It’s easy to understand why medical interpreters are helpful. After all, even if you speak a foreign language well, wouldn’t you prefer to hear and ask about important information in your native language in order to be sure sure you’ve understood as clearly as possible?
This question is especially important in a diverse country like the US. Most surveys and census results indicate about 8-9% of the US population has limited English proficiency, which means millions of patients likely need - or would prefer - a medical interpreter.
Since 1964, healthcare providers in the US have been legally required to offer one to all patients who need one. But not all healthcare providers call on qualified medical interpreters. Researchers from UMass Chan Medical school have found that instead, many will ask someone on their staff who speaks the patient’s language, or else rely on someone in the patient’s family.
But relying on someone to fill this role who doesn’t have formal training that includes knowledge of how to translate medical terms and describe complicated procedures or diagnoses means putting a patient at risk.
For instance, a 2021 report revealed that non-English speaking and limited English proficiency (LEP) patients who weren’t provided with a qualified medical interpreter
● had higher rates of delayed surgery and care due to not understanding instructions like how to prepare for procedures
● had longer hospital stays
● had a higher risk of being readmitted to the hospital because instructions on managing conditions, medication administration, and warning symptoms weren’t clearly understood
Additionally, a recent study that examined communication and patient education during the height of the Covid-19 crisis found that patients who didn’t have access to a medical interpreter had higher COVID-19 hospitalization and death rates.
So, if medical interpreters are required by US law and help non-English speaking and LEP patients, you may be wondering why healthcare providers wouldn’t use them.
The issue mostly comes down to time and money.
Health problems and emergencies can strike at any time, but healthcare providers who rely on individual interpreters or insist on having on-site interpreters may have to wait for them to be available.
Cost may also be an issue, with an Annals of Family Medicine article dubbing them “considerable”.
Because of these drawbacks, you may be wondering if AI like ChatGPT replace a human medical interpreter.
After all, machine translation has grown in proficiency by leaps and bounds. Currently, AI like ChatGPT can often imitate human writing with uncanny accuracy.
This would solve the issue of the time and cost problem: Machines are always available, and cost little or nothing to use.
But there are some fields where machine translation just can’t cut it. Medical interpreting is one of them.
A qualified medical interpreter doesn’t just translate what a doctor and patient are saying. In addition to their extensive and impeccable knowledge of medical terminology and vocabulary in both languages, certified medical interpreters are also experts in communicating in both cultures, something that helps when delivering diagnoses and explaining care options and solutions.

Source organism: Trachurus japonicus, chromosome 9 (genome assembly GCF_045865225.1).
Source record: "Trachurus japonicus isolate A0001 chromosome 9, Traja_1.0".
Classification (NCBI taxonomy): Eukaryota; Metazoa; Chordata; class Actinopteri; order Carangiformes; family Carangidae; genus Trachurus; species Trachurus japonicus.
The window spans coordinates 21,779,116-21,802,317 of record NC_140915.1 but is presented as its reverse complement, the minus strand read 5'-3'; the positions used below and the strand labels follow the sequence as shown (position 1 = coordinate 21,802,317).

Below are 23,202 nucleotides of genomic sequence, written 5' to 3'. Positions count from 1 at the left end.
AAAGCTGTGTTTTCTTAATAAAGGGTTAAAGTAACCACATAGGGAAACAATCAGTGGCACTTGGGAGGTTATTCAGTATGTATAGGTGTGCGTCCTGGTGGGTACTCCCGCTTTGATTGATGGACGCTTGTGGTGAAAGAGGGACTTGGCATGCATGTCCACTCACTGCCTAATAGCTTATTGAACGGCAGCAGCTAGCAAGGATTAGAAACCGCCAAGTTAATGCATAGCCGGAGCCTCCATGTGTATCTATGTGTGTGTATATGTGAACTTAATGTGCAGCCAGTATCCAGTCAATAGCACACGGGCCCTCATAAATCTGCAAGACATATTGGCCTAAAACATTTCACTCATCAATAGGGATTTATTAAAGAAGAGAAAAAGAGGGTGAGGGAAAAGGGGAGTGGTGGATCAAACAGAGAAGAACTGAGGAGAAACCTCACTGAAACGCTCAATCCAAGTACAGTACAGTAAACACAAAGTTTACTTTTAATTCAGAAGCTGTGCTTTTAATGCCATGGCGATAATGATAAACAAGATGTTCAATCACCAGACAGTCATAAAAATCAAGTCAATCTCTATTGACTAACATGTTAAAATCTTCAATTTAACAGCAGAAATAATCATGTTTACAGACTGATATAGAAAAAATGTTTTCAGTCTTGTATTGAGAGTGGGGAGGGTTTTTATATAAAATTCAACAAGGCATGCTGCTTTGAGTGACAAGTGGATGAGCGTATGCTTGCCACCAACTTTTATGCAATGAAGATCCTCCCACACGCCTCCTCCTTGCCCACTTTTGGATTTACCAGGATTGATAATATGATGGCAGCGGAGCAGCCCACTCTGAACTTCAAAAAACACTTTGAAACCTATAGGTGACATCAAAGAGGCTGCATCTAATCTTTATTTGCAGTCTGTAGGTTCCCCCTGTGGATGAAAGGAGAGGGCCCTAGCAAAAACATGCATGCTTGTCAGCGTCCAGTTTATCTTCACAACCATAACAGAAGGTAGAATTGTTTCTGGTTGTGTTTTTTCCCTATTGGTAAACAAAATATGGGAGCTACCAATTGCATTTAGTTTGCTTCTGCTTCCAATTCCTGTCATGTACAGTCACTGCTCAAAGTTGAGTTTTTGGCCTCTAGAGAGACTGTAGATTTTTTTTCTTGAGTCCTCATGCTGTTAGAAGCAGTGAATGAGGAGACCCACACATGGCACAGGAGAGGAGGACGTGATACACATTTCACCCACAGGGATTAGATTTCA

For instance, in many Western cultures, decisions about care are made by the individual patient, while in many Eastern cultures, this may be a family or group decision. Some cultures view certain health issues and diagnoses as shameful, while others see them simply as a medical condition. A certified interpreter would be aware of these differences and take them into account.
And then there are the even more subtle cues, like body language, which can also differ across cultures.
Although AI can do an impressive job in many fields, it’s not capable of understanding these kinds of nuances.
But that brings us back to the issues that often block healthcare providers from working with certified medical interpreters: time and cost.
Luckily, these problems aren’t as unsolvable as they might seem. For one thing, an option like remote interpreting, where the medical interpreter isn’t physically present but works via phone or video, means that medical interpreters are available anytime.
Some qualified translation and interpreting companies have a stable of skilled professionals located around the world, ensuring that someone will always be available to interpret. aiaTranslations, for instance, is one of these companies.
Cost, the other major barrier to working with a medical interpreter, can also be overcome. In fact, the Annals of Family Medicine article that acknowledges the high cost of medical interpreters also points out that because providing a qualified medical interpreter is federal law, government subsidies and assistance are available to help healthcare providers offer this service to patients. Additionally, Medicare, Medicaid, and The Children’s Health Insurance Program may also cover medical interpreter costs.
It’s fortunate, to say the least, that these barriers to using a qualified medical interpreter can be overcome. Medical interpreters facilitate communication for millions of US patients - and have helped improve or even saved the lives of many of them.